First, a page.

The recently completed revamp of the Eiteljorg’s Western Art Galleries has one overarching goal according to retired chief curator James Nottage.
“Above all, our most conscious effort in the past few years has been to broaden the collection in a way to allow to see diversity of the west and the diversity of art in the west,” he says. “Traditionally western art is pretty narrow, about cowboys and Indians. There’s nothing wrong with that but there’s more to the story.”
The galleries—with their brand new moniker Attitudes: the West in American Art—expands precisely on this story of western art. This has been done partly through new acquisitions, and partly through creative juxtapositions.
Perhaps the most striking juxtaposition is the placement of E. Martin Hennings’ 1923 painting "The Twins," a short distance from Susan Folwell’s work of pottery from 2017—also titled "The Twins."
Hennings, a Chicago-based artist, was one of numerous painters drawn to Taos, New Mexico by a myriad of western subjects. He depicts in his painting the twins Jake and George Baumgartner, sitting in a wagon; one is smoking a corncob pipe. Both have bushy mustaches. Both look like they came straight outta The Searchers or some other John Ford western flick. And because they are twins, you get a double dose of rugged individualism.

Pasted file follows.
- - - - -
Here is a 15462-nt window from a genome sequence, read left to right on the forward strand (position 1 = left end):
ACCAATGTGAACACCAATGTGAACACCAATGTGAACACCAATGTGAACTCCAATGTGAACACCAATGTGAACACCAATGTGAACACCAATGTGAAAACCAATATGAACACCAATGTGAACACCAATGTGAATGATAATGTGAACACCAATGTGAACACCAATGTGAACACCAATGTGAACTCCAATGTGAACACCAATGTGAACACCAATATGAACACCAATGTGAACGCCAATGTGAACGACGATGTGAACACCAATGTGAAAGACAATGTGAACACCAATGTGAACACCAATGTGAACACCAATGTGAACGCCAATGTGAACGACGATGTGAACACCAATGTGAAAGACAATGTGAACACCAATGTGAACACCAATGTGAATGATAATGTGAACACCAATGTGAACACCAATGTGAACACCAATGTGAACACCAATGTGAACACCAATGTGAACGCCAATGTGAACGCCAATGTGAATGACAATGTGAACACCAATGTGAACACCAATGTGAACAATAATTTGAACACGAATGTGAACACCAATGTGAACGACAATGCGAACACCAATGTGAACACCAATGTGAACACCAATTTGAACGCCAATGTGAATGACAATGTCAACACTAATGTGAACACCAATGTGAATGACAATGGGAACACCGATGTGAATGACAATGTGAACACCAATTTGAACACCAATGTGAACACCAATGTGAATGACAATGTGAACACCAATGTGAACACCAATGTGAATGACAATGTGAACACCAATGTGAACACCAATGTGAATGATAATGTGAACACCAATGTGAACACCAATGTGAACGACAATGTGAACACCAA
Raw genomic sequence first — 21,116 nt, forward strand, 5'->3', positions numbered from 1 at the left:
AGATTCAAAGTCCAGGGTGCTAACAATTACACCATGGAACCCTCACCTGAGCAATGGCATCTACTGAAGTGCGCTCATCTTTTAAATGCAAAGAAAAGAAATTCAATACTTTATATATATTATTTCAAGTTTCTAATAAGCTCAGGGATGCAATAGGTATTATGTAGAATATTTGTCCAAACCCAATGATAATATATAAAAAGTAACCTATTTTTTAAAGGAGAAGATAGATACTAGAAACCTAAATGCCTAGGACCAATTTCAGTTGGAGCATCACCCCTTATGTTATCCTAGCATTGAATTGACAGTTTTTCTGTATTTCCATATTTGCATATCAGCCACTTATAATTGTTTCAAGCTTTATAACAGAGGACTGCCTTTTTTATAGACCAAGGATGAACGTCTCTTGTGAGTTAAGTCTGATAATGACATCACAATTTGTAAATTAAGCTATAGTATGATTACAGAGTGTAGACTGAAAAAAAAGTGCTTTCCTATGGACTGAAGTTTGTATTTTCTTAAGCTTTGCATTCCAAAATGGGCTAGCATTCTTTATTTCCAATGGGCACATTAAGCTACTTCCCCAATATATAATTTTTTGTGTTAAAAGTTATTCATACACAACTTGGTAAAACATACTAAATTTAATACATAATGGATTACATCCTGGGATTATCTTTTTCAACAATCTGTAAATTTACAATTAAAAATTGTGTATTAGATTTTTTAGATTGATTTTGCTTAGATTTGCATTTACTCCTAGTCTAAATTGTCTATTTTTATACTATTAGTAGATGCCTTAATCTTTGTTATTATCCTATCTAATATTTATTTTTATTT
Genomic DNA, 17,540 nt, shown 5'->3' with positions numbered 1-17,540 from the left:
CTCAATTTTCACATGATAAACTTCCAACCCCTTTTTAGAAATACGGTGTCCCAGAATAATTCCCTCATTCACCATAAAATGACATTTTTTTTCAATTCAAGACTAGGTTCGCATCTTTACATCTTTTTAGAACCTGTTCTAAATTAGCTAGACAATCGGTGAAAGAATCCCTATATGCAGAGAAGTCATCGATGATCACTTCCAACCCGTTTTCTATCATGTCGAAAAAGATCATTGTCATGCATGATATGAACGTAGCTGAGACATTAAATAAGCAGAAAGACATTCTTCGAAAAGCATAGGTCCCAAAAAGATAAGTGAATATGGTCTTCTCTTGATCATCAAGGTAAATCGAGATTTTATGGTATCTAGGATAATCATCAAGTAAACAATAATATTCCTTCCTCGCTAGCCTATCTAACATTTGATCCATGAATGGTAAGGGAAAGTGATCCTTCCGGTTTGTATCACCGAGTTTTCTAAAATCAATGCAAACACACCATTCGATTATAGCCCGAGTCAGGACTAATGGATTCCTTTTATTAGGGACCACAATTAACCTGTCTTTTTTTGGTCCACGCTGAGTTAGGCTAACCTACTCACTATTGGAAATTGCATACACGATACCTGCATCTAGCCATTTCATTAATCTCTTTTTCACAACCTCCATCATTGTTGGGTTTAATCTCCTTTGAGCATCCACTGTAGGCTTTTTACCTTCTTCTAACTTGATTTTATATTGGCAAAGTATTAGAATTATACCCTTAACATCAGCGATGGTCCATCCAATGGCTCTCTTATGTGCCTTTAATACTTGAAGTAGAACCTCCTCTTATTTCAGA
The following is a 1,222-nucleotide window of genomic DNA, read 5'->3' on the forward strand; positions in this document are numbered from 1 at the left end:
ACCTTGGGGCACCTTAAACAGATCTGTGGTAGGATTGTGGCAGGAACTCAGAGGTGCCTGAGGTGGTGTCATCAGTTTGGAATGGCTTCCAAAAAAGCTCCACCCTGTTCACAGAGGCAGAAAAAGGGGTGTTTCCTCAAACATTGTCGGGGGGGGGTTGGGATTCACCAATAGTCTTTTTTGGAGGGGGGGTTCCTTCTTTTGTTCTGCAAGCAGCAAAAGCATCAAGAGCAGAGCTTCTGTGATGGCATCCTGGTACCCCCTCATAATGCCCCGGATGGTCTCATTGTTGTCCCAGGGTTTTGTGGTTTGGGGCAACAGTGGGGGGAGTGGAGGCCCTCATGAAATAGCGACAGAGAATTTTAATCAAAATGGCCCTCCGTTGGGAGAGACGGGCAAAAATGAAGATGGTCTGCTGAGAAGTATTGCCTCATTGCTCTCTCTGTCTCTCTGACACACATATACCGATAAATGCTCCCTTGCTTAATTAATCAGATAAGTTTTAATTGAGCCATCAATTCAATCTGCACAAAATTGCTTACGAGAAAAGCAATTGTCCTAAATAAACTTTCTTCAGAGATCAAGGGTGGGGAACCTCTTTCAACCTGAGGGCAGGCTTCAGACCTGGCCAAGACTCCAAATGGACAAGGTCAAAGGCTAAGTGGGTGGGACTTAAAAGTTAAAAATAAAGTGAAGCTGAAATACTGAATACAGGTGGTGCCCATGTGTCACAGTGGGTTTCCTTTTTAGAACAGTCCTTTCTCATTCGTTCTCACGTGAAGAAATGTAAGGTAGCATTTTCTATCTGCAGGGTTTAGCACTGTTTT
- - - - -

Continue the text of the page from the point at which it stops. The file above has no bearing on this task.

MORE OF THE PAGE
Folwell is a native artist from Santa Clara Pueblo, N.M. By depicting the image of the Baumgartner twins on the surface of her pot, Folwell is playing around with traditional gender roles in a traditionally female medium. But it’s not just gender roles she’s subverting. It's also the roles of observer and observed. Traditionally in western art, it has been the role of the white male artist to observe, and then depict, the American Indian, not the other way around.
The exhibition as a whole not only acknowledges this fact but gives over an entire wall to paintings by white artists of Native Americans. These paintings are displayed in salon-style—meaning tightly packed together on the wall—where the viewer can ponder the archetypes and stereotypes of native people that have informed western art from the get-go.
This salon-style wall, however, is given crucial context in this exhibition. That is, it’s bookended by depictions of native peoples by Native Americans that afford the subjects a dignity, humanity, and historical context that they haven't always been granted in this genre.
The fraught history of native peoples in the American west is a subject that is still very current for contemporary native artists.
Walt Wooten’s “Visit to the Louvre XXIV,” painted in 2000, is based on the account of an 1845 exhibition of Indian paintings in Paris by George Catlin. Wooten, an American of Choctaw descent, creates a visual dialogue of sorts with his portrait of an American Indian in front of a renaissance era painting at the Louvre. Different genres of art, different style of creating art, and different cultures are all juxtaposed here.